When I started SEO in 2001 things were a lot simpler than they are now. Back then it was all about keywords. Keywords in the Keyword Meta Tag, keywords in the Meta Title and Meta Description tags and Keywords liberally scattered throughout the content.
Obviously people came up with ways to “game” the system, to effectively cheat the search engines into giving them a better result than they were probably due and Keyword Stuffing was one of the first.
Keyword Stuffing – Level 1, repetition
Based on the knowledge that the search engines looked at the number of times a keyword was featured on a web page, keyword stuffing became the thing to do. This simply involved the multiple repetitions of keywords at the bottom of the content. The problem with this was that it looked ugly.
Keyword Stuffing – Level 2, invisible stuffing
Level two in Keyword Stuffing was to set the font to the same colour as the background, making the stuffing invisible but leaving a great deal of apparently empty space at the bottom of each page. However, you could highlight the text with your mouse, if you were so inclined
Now, the search engines realised they were being gamed so if you were caught using fonts in the same colour as your page background, your site would be penalised. The SEO folk adapted to this by making the font a very similar colour to the background……a visitor would still not see the text but because it wasn’t the same colour the search engines were happy – for a very short time. And they changed the rules so if your keywords were in an identical OR very similar colour to the background you’d be penalised.
And the SEO folk learned from this changed the font size back to a contrasting colour and then set the font size to 0. So, the keywords were there, they were in a colour that stood out from the page background but the typical visitor to the page wouldn’t see them, they took up minimal space and all was good in the world of SEO
Until the search engines cottoned on again and amended their rules to penalise websites that used keywords in the same (or similar colour) as the background AND/OR had the font size set to zero
The above techniques to game the system (a polite way of saying cheating) became known as Black Hat SEO and it’s something that I avoided simply because I didn’t want client sites to be penalised.
Since those early cowboy days of SEO, many things have changed. The profession has cleaned up its game (although Black Hat SEO still exists if you want to cheat the system and eventually get kicked out of the Search Engine Results Pages – SERPs) and the search engines regularly update their algorithms – the software that decided where a website deserves to sit in the Results pages.
If you want any help with your digital marketing please don’t hesitate to get in touch for an informal chat by email (email@example.com) by phone (01793 238020) or ask me on Social Media – Linkedin or Twitter and I’ll be only too happy to talk. Thanks for reading and I hope you stay well
I started providing SEO services in 2001 and things were a lot simpler than they are now. Back then it was all about keywords. Keywords in the keyword Meta Tag, keywords in the Meta Title Tag and Meta Description Tags and keywords liberally scattered throughout the content.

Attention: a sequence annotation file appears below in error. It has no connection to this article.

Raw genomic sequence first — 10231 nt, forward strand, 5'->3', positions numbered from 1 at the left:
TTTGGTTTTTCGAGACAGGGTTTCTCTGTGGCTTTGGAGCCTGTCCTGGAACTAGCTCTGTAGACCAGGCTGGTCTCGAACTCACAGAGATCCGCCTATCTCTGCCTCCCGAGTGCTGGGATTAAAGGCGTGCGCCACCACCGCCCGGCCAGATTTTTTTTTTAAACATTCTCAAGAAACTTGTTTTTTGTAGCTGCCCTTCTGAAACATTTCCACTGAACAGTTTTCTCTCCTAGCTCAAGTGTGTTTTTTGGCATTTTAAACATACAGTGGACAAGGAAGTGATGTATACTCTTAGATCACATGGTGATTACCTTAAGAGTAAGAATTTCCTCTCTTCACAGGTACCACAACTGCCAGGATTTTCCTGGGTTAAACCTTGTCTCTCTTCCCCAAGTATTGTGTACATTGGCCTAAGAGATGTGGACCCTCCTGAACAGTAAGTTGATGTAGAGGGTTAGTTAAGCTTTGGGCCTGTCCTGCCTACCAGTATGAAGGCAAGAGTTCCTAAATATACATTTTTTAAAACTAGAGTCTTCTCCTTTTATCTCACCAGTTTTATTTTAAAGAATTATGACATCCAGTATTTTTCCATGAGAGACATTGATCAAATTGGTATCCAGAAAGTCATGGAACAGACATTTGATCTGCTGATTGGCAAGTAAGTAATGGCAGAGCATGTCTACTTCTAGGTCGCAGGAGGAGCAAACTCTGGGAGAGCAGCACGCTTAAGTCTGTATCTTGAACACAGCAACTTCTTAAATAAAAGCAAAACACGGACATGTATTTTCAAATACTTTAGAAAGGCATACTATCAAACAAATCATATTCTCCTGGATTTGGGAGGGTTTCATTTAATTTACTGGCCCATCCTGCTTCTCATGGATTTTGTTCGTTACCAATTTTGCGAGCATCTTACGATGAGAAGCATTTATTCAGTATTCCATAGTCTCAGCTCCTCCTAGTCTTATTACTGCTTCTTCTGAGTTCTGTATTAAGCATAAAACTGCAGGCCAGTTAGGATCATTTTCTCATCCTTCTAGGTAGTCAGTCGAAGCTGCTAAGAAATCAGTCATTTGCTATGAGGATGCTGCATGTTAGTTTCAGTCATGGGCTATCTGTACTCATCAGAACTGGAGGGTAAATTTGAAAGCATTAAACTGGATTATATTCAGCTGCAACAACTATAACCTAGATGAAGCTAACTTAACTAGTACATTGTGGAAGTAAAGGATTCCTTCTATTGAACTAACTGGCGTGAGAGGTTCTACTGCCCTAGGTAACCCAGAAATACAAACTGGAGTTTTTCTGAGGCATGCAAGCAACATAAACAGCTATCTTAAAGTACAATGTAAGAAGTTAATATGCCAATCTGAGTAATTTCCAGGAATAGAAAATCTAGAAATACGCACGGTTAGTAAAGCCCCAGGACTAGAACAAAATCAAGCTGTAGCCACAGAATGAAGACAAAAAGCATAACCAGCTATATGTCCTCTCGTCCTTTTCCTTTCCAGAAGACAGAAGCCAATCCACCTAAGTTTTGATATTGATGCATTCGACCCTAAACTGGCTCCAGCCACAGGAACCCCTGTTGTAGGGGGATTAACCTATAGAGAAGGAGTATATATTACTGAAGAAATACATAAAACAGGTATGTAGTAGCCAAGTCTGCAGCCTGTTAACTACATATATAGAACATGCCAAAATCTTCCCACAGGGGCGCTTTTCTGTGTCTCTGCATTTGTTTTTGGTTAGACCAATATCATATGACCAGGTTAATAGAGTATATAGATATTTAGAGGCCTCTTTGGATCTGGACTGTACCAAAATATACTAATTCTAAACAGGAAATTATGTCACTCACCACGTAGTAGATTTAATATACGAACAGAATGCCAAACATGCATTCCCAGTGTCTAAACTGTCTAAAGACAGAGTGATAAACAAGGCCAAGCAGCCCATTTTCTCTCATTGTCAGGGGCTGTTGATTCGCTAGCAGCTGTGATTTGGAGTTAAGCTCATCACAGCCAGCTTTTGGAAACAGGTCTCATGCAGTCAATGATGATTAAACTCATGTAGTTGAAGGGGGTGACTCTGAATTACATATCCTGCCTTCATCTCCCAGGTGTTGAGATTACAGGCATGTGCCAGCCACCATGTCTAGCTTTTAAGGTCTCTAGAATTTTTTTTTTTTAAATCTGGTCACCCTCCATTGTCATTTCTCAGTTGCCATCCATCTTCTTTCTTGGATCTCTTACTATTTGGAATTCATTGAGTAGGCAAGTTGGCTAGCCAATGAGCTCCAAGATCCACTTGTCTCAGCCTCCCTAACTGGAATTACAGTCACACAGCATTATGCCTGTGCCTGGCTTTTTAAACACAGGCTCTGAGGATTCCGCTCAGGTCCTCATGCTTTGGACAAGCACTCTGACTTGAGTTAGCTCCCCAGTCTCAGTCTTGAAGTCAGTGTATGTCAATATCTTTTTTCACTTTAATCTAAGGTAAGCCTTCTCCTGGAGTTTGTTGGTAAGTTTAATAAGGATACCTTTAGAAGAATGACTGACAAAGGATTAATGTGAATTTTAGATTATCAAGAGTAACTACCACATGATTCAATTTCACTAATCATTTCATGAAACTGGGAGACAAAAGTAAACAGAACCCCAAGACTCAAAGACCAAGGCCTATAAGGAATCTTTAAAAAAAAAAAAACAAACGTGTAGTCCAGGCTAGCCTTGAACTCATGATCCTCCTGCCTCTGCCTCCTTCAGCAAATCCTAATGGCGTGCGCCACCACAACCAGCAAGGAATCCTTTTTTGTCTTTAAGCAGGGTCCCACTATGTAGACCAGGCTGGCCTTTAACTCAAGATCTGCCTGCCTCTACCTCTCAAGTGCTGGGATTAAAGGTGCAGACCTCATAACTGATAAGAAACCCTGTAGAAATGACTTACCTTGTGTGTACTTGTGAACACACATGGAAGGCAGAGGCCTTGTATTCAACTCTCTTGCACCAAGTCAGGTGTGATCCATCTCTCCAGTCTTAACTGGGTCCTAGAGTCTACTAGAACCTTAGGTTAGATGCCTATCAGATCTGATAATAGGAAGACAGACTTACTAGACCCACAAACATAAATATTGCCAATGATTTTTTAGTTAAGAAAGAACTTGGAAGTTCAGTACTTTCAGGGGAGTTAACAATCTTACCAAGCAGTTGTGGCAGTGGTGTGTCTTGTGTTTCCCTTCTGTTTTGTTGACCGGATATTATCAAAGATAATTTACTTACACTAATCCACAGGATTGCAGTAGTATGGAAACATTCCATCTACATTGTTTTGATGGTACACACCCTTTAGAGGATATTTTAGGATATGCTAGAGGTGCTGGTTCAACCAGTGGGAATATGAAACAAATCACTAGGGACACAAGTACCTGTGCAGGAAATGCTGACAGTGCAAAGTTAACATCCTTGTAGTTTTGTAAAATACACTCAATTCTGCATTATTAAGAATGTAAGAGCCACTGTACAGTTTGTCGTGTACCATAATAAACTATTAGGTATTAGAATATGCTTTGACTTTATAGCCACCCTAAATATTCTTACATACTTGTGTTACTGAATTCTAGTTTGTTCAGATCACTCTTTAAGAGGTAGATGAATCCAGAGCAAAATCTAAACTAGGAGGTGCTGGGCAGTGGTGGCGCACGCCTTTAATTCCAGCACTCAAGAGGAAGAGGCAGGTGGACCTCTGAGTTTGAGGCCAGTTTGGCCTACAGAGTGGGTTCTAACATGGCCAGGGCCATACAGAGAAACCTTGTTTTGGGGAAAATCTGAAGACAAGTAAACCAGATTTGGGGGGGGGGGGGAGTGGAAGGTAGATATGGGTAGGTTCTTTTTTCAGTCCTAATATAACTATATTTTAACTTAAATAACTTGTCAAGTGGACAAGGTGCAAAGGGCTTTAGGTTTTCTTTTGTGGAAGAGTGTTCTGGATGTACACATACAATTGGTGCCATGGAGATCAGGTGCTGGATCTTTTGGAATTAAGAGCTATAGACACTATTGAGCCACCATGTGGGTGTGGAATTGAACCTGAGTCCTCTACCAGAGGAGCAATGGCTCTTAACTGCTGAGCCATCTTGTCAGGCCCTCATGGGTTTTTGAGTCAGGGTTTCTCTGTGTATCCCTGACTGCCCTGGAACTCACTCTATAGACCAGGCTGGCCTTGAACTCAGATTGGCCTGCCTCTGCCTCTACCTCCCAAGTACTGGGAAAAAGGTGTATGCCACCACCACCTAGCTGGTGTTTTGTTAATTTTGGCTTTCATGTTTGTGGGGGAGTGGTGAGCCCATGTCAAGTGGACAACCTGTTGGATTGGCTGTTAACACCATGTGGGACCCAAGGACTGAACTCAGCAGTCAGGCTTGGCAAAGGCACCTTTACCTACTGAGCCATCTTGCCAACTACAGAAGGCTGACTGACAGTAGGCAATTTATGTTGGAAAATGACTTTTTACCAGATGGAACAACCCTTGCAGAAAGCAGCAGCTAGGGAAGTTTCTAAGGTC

People came up with ways to “game” the system, to effectively cheat the search engines into giving them a better result than they were probably due. Cheating search engines in this way became known as “Black Hat” or “unethical” SEO and if you’d like to learn about one of these Black Hat techniques you should read my post on Keyword Stuffing.
Since those early cowboy days of SEO, many things have changed. The profession has cleaned up its game (although Black Hat SEO still exists if you want to cheat the system and eventually get kicked out of the Search Engine Results Pages – SERPs) and the search engines regularly update their algorithms – the software that decided where a website deserves to sit in the Results pages – to make sure that Black Hat SEO techniques don’t dominate results.
As things have changed, the number of SEO myths has grown and these are the ones that I most frequently encounter
SEO Myth 1 – It’s no longer about keywords
This has been around for a while now. Not only does Google examine more than 200 “signals” when ranking websites it frequently tweaks theses “signals” to ensure that you and I get the most relevant results for our searches. Every time something changes, a crowd of people claims that “Keywords are dead” or “SEO is dead”. Well, I’m here to tell you keywords are NOT dead and neither is SEO.
In fact, keywords are the fundamental rock on which all SEO is based. There’s no magic or mystery about them, they are simply the words you and I enter into our web browser when searching for something and so it’s critical that these words and phrases are embedded in your website, in the places the search engines look. This enables Google, Bing, Yahoo, Duck Duck Go, etc to match searches to relevant websites
SEO Myth 2 – it’s ALL about keyword density
If you carry out a web search for “Keyword Density” you’ll find a number of sites telling you that the ideal keyword density is between 4 and 5%. This means that for every 100 words on your web pages, 4-5 of them should be keywords.
Please don’t pay ANY attention to this. If you do, you’ll fall foul of one of the cardinal rules of web development, that your website is for the visitors to your site and search engines are simply a tool to deliver those clients and prospects to your site.